The Impact of Migration on the Population of Sweden

Lena Lundkvist, Statistics Sweden

In 1969, roughly 8 million people lived in Sweden, of whom nearly 500 000, or 6 percent, were born abroad. Since then, immigration to Sweden as well as emigration from here has increased. During the period 1970–2015, 2.8 million people have immigrated while at the same time, 1.6 million people have emigrated. Migration has thus contributed to roughly 1 million more people in Sweden. Besides contributing to an increased population themselves, immigrants also contribute to the population with the children they give birth to in Sweden. Many people who immigrate are aged 20-35, but as these people grow older, the number of deaths is also affected.

This paper presents a hypothetical calculation of the population in Sweden 2015 if Sweden had completely closed borders since 1970. The number of births has been calculated using the observed age specific fertility rate and the number of deaths with the observed death risk respectively year.

The results show that without migration, Sweden would have had a stagnating population. The population in 2015 would largely look like the population in 1969, that is, nearly 2 million fewer persons than today. The age structure would have been different. Without immigration there had in 2015 been more aged over 65 than aged less than 20. The gender distribution is affected only marginally by migration.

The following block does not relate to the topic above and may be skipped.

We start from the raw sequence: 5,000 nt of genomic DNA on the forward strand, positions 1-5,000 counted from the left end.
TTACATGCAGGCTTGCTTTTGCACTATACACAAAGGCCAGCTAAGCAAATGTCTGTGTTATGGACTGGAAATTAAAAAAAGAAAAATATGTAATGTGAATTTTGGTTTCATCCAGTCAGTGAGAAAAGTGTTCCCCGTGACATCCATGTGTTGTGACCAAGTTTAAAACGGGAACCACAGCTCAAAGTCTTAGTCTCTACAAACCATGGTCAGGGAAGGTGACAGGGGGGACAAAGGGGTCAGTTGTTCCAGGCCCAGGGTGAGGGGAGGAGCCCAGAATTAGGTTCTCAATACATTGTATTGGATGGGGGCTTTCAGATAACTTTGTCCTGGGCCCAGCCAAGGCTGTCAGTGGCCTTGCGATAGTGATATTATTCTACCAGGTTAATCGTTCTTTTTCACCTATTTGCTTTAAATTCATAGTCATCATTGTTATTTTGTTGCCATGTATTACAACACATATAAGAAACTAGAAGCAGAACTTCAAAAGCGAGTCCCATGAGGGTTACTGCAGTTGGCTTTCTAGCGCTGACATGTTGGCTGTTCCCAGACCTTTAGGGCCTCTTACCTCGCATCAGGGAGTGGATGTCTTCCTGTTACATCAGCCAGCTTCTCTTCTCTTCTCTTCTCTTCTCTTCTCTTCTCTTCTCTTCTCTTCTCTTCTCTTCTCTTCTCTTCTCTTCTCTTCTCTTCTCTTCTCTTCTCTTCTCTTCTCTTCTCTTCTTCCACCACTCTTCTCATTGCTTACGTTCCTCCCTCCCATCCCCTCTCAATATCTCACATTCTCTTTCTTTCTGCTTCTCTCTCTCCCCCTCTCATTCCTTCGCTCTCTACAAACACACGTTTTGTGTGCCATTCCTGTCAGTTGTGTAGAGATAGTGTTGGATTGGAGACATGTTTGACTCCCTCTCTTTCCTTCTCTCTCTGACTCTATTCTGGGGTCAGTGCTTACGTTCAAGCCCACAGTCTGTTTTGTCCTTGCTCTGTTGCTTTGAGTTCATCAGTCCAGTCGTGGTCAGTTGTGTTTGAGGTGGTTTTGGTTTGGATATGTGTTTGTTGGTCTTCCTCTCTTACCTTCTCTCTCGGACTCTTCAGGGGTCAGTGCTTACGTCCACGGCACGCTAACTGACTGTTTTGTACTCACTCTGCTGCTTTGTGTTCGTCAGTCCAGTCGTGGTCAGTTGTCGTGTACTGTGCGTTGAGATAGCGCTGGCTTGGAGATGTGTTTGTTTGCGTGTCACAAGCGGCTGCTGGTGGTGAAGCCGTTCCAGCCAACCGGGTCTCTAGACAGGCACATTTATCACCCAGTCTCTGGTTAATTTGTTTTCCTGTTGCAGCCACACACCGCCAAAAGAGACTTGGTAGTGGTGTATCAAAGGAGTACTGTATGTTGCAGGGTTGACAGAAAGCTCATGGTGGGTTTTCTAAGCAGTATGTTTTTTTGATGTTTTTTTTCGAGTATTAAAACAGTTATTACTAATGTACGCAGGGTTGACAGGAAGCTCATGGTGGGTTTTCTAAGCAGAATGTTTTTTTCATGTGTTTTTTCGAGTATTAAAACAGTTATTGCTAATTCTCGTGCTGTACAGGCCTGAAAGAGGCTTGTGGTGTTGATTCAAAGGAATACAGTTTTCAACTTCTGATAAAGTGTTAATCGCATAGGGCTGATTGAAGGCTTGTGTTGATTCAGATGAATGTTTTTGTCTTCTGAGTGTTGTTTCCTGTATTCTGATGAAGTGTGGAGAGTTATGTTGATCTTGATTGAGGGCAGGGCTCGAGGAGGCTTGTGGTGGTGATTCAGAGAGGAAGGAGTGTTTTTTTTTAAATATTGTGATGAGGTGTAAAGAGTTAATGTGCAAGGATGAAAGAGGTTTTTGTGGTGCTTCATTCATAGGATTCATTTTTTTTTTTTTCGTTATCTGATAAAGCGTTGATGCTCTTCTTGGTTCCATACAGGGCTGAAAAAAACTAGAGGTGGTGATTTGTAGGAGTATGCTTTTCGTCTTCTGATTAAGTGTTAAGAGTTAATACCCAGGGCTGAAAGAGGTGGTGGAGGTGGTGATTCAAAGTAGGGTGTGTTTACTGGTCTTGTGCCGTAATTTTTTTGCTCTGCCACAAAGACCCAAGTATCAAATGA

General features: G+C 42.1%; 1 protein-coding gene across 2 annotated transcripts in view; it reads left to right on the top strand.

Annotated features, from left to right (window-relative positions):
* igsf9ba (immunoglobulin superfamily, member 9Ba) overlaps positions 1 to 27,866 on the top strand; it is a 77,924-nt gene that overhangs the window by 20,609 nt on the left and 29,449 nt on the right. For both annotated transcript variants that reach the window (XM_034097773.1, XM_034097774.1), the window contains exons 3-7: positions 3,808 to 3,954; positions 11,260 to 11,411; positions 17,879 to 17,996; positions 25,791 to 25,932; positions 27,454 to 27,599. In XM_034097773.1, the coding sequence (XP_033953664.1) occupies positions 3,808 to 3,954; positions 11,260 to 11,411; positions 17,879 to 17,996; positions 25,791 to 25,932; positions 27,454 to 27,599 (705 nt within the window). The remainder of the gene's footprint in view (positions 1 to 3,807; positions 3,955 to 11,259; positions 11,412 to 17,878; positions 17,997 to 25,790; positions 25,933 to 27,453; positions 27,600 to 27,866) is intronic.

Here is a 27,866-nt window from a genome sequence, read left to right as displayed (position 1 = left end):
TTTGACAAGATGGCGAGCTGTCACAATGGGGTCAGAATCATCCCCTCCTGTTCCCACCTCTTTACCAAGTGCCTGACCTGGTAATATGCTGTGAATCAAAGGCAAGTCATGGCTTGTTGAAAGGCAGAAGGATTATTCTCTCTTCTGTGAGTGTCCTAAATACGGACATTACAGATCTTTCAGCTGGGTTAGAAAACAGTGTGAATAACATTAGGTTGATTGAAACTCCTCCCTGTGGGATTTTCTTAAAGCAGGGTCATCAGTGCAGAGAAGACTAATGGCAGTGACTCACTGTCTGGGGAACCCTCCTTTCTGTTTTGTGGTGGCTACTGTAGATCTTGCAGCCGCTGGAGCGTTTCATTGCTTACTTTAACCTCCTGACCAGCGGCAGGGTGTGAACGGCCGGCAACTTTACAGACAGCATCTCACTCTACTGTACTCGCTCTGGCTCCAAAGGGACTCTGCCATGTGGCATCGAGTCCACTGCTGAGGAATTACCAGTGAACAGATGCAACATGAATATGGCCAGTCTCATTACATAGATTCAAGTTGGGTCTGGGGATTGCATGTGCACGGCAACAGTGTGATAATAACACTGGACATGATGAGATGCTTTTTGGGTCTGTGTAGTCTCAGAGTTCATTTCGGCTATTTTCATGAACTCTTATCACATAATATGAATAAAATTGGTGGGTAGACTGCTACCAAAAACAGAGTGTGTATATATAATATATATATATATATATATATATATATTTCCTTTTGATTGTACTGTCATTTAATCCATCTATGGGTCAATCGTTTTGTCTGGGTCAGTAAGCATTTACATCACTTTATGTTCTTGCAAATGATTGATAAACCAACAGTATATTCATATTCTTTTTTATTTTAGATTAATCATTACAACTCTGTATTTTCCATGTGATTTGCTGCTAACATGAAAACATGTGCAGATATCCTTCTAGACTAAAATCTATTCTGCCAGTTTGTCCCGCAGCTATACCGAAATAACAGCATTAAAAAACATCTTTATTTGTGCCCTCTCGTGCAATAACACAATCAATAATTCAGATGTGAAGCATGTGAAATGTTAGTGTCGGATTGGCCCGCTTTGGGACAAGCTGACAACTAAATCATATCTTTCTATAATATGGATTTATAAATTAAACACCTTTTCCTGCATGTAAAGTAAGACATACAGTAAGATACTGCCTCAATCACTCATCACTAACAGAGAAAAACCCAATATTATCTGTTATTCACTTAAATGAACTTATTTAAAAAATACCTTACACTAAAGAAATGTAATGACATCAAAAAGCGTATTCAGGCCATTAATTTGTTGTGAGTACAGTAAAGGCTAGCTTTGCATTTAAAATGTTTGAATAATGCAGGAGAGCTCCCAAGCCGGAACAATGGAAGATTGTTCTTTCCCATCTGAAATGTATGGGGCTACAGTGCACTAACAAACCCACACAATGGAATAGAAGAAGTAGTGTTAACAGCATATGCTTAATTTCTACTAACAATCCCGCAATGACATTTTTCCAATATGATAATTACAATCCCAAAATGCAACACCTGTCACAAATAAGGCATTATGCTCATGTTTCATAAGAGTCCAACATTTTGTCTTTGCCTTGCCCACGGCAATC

For all the years since 1995 in our hypothetical population, fewer children were born than deaths occurred and the population had slowly begun to decrease. This decrease would have continued forever with an accelerated pace if childbirths had not increased.

Presented in Poster Session 1